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Electrek Review: These Swagtron sub-$500 mini e-bikes are seriously good bang for your buck

I’ve tried a pile of electric bicycles over the years. Probably over a hundred different models – it’s a perk of working in the industry!

But I think of all the electric bicycles I’ve ridden, these two might be some of the best bang-for-your-buck electric bicycles I’ve ever used. The $479 Swagtron EB-1 and $499 Swagtron EB-5 are surprisingly awesome little e-bikes that are capable enough to meet the needs of the majority of riders without breaking the bank.

Swagtron has a pile of fun electric bicycles, scooters and skateboards. In the past, many of their personal electric vehicles have fallen closer to the “toy” end of the spectrum. Fun for riding around – but not really a legit commuter vehicle that you’d use to get to class or work.

But their latest two e-bikes are different – I can confirm that these things are fully fledged light electric vehicles.

Over the past three weeks I’ve had the chance to try them out, and I even roped my wife into the review with me. We’ve put a bunch of miles on the pair of e-bikes and now I’m ready to spill.

Receiving the e-bikes

While there are dealers and stores that offer these bikes for sale in some cities, many people purchase them online, meaning they show up at your door in a big (though surprisingly not that big) bicycle box. This is a “some assembly required” type of gig, but the assembly process is really smooth. My wife and I unboxed these two little e-bikes and each assembled one, with the whole process taking not more than 20 minutes or so.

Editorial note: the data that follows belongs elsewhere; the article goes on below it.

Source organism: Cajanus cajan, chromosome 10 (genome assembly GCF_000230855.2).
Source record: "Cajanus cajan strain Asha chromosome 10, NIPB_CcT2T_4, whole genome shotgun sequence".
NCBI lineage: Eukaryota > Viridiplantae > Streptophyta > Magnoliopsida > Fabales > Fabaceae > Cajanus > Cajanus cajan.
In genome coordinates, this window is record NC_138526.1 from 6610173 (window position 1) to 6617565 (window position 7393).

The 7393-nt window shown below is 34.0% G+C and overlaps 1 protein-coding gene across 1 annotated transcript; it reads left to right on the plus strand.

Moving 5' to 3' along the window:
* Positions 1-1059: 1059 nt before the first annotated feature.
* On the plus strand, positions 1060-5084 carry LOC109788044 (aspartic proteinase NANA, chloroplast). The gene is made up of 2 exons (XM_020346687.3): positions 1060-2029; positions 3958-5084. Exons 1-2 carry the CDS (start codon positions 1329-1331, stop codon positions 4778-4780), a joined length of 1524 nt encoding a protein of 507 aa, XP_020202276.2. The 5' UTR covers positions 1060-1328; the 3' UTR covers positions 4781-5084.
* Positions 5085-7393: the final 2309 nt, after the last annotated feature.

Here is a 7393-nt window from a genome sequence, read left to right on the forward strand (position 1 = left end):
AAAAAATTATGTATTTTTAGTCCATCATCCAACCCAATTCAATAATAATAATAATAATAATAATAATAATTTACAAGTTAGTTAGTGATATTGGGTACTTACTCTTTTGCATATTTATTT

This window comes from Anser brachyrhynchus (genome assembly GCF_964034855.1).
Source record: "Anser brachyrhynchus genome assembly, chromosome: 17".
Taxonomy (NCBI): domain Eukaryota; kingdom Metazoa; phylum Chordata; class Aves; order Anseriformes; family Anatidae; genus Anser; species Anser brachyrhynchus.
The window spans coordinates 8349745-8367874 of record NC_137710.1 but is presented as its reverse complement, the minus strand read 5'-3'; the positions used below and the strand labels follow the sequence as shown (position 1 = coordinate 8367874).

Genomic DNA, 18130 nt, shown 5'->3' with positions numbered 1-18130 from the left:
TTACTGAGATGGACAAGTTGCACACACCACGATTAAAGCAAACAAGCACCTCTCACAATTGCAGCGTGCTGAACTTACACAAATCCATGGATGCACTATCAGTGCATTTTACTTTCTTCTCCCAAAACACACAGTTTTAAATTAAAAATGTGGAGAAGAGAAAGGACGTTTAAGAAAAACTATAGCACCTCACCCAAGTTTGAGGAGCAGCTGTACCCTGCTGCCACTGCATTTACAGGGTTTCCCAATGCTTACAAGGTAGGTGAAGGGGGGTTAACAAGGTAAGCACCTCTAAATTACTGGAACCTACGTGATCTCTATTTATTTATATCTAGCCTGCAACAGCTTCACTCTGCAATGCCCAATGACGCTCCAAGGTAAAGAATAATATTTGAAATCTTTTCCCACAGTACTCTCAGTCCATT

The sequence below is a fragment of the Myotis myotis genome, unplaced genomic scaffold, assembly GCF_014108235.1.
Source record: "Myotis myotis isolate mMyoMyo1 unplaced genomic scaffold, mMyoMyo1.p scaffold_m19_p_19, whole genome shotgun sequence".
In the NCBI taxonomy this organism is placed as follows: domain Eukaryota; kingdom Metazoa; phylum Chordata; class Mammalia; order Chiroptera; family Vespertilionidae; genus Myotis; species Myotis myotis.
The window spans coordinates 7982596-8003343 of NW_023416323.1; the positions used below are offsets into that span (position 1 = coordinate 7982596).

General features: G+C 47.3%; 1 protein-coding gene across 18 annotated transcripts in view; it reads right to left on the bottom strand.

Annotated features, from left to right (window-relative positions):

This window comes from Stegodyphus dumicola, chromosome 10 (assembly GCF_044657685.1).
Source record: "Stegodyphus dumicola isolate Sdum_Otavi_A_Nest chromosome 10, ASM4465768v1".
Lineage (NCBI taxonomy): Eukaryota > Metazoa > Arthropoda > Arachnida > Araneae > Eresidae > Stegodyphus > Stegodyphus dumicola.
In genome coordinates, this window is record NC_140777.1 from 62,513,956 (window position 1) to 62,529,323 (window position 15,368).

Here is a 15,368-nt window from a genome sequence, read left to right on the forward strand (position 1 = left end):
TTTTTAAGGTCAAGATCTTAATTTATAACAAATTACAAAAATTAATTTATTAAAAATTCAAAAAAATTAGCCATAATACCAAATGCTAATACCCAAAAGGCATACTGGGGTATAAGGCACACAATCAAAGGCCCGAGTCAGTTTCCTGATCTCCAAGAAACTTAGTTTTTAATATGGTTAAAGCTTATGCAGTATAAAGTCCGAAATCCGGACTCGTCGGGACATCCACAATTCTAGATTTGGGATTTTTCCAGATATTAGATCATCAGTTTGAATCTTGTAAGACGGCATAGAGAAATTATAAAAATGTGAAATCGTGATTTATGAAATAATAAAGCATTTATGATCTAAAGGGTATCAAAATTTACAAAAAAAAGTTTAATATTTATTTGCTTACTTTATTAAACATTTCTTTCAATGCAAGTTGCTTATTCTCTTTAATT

Basically, you unfold the bikes, cut off a pile of styrofoam and cardboard protectors, then screw on the pedals/accessories and you’re pretty much ready to go. The EB-1’s disc brakes needed a bit of adjusting to remove some brake rub, but the EB-5’s brakes actually looked good right out of the box.

Check out the video below to see our unboxing process (and to laugh at me installing the front fender on backwards).

At first glance, the bikes look quite little. The smaller 14″ and 12″ wheels definitely give the e-bikes a much smaller footprint than most other electric bicycles I’ve ridden. However, the bikes don’t feel as small as they look. The frame design results in a seating geometry isn’t that much different from a mid-sized bike in terms of seat height and distance to the handlebars – the wheels are just much smaller than most are probably used to.

The EB-5 is also quite adjustable, and with such a long seat post, it can fit long-legged riders over 6 feet tall. That doesn’t mean you won’t look a little funny as a giant on a mini bicycle, but it will fit you nonetheless.

The smaller of the two is the EB-1, and it doesn’t have quite the same range of rider size. Swagtron says that it can fit riders up to 5’6″, though I’m 5’7″ (1.7 m) and it works for me. It definitely feels small, but not uncomfortably small.

The seat post is fairly short on the EB-1 because of the location of the battery, which limits how high you can raise it for taller riders. But if you wanted to swap in a longer seat post, you’ll be able to get away with having longer legs than me. Of course the bike won’t fold as small with a longer seat post, but you can always pull the seat out if you need it to fit in the trunk or under your desk.